and they are using my method. You may not like the political point of view of the organization is in the link but it serves to show the definition IS in common use.

NV says: "you conduct[ed] yourself quite unbecomingly in any case."

Let's look at the context. Publius used these characterizations in his original post: 1. silly. 2. trivial. 3. urge to dropkick people. 4. false theories. 5. not in good faith. 6. idiot. 7. parody at best. 8. object of national ridicule. 9. comically skewed. and 10. "It's about time" in reference to Obama openly mocking his GOP opponents. (see publius' link) Ergo, openly mocking is good in Publius' eyes.

I responded directly to publius saying: "I wonder if you did the math before you started frothing." Is that unbecoming?

Next, Anonymous said he was peeved and shouted 'MAKES NO SENSE'. Then before I answered Anonymous SOV said "This is sheer nonsense at best, malicious innumeracy at worst:" and " either this Dave character is simply regurgitating talking points with no sense of how absurd they are, or he knows damn well just how nonsensical it is, but is hoping someone will swallow the bait."

WHO, I ask you, introduced 'unbecoming' behavior?

AFTER that, I responded to Anon and SOV in kind.

d'd'd'dave:
My own definition? No one else in the universe uses it? Google 'how to measure progressivity' and what comes up first?
http://www.taxfoundation.org/blog/show/22537.html
and they are using my method.

Two points:

First, no, they're not. Their method is calculating the ratio of an income group's income tax burden (including two tax credits looking to skew the numbers towards a lower tax burden for the poor, but making no mention of any other credits or deductions, thus making it unclear whether their numbers reflect non-nominal tax rates (...though it seems fairly clear that they're ignoring non-income taxes, which undermines their conclusion)) to their income. Aside from the fact that this is also a ratio involving income taxes, it has nothing in common with your method, which is examining the ratio of nominal marginal tax rates before and after a cut, which you present as being graphically expressed by the concavity of curves described by plotting nominal marginal tax rates.

These to measures are not the same. You fail to address income in any way, shape, or form; your method relies entirely on nominal marginal income tax rates.

Second, you've cited 1 organization using this measure. Even if it was the same as your method, which it is not, one organization using a measure (and exhibiting transparent bias in doing so, natch) does not make something "in common usage". I'll stick to the economist's measures, thank you very much.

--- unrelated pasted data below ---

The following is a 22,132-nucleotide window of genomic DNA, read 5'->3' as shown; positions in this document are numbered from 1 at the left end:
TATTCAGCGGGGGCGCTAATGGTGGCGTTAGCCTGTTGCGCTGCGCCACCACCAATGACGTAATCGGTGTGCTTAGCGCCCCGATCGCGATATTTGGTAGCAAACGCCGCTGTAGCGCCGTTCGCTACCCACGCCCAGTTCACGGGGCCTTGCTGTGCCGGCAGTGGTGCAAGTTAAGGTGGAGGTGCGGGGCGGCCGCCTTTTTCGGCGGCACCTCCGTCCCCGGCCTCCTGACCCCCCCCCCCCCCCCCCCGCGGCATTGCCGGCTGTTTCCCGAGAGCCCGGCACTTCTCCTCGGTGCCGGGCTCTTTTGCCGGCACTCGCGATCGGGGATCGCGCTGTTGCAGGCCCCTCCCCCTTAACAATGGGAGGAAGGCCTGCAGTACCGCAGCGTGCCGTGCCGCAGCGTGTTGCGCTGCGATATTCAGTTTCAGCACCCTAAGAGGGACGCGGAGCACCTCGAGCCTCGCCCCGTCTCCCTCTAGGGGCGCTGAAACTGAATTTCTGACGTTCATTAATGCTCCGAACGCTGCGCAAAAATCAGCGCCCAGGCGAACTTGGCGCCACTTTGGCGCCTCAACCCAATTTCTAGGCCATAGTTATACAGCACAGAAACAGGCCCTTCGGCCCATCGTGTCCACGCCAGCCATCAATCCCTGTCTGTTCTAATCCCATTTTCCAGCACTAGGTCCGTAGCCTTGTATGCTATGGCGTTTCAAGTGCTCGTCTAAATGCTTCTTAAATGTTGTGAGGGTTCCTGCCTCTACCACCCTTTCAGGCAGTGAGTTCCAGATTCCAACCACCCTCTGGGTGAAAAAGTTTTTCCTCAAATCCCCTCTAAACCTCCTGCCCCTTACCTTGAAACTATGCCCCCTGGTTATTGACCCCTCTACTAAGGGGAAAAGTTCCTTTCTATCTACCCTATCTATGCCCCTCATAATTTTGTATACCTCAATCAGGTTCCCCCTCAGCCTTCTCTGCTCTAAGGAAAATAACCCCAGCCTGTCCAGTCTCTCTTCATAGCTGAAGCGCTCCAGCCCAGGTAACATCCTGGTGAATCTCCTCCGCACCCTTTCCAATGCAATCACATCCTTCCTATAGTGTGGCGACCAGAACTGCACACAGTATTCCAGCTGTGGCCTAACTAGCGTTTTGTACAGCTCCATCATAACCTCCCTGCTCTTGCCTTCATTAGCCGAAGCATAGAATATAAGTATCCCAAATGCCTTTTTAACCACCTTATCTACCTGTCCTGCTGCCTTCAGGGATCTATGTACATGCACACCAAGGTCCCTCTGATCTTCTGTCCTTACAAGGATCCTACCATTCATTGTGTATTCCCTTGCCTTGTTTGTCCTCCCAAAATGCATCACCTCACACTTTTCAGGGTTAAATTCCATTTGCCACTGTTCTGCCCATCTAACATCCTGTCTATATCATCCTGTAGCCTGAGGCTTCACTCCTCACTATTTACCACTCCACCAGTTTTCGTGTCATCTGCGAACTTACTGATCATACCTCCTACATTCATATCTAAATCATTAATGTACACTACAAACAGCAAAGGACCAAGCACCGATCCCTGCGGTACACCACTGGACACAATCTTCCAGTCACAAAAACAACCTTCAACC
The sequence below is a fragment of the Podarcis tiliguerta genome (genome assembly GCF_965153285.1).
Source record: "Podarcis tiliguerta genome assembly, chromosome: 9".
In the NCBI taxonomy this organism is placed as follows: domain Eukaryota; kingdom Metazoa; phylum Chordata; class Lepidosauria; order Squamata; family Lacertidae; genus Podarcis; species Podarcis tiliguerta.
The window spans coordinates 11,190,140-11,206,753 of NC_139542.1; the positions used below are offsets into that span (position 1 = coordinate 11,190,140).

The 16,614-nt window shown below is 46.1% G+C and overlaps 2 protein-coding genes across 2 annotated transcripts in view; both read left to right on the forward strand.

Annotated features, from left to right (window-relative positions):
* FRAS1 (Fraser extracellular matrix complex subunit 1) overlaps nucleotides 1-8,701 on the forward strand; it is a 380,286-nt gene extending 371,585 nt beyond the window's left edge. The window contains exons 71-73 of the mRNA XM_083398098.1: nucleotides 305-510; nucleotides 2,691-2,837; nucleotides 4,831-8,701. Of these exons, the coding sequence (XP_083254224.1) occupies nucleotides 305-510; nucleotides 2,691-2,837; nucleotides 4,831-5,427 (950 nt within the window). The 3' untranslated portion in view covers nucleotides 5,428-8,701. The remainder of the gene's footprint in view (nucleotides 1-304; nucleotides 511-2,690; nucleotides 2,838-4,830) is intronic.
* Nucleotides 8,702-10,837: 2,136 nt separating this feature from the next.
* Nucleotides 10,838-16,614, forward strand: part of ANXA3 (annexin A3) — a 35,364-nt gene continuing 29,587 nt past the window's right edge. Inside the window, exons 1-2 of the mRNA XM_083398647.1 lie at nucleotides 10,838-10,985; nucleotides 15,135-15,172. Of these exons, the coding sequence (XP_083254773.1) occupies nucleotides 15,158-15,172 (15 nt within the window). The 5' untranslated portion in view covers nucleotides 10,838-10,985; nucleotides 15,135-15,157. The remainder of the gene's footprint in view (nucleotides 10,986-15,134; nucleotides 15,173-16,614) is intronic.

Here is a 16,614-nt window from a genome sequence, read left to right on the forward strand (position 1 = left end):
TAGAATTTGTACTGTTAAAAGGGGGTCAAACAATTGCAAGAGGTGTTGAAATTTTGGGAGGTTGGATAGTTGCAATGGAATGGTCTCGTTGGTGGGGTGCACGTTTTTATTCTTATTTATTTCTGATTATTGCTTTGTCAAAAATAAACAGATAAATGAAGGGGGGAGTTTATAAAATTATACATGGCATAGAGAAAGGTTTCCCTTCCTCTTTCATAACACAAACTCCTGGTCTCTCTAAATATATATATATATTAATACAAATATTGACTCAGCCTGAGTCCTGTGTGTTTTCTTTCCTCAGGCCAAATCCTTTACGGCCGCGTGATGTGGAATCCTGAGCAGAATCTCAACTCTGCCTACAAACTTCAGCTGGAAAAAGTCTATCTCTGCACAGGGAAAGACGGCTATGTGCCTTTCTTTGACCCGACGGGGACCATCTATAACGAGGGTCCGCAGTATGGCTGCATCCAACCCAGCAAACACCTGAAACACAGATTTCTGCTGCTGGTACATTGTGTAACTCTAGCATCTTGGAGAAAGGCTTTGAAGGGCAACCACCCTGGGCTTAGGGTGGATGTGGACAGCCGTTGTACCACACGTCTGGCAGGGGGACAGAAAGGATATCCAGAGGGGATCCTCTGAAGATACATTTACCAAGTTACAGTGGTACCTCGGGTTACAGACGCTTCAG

WHO, I ask you, introduced 'unbecoming' behavior?

...and somehow they forced you to apply different standards of judgment to your errors versus theirs? They held a gun to your head and demanded you petulantly lash out with schoolyard taunting?

d'd'd'dave, at the very least take responsibility for your own actions. You decided to behave badly. You and you alone are responsible for that. Don't try to blame others for your actions. You chose to behave as you did. No one else made you.

AFTER that, I responded to Anon and SOV in kind.

Um. One of your most egregious misdeeds as in your condescending, out of hand dismissal of anon for using a commonly-held measure of progressivity instead of your ad hoc measure. You have subsequently backpedaled from claiming the exclusive right to define progressivity measures; oes this mean you'll be conceding that anon's 2009/02/06:09:21 comment was not in error, and in fact drew perfectly reasonable conclusions, albeit ones wholly at odds with your claims?

Think carefully before you answer. I'll remind you that the link you cited in your most recent comment admits not only that there are multiple viable measures of progressivity (without, I further remind you, endorsing your method as such), but explicitly cites the measure used by anon as one such measure.

Better still, don't answer. Let the whole discussion softly and suddenly vanish away, and never be met with again. That's the course of action that would be the most productive for all parties involved.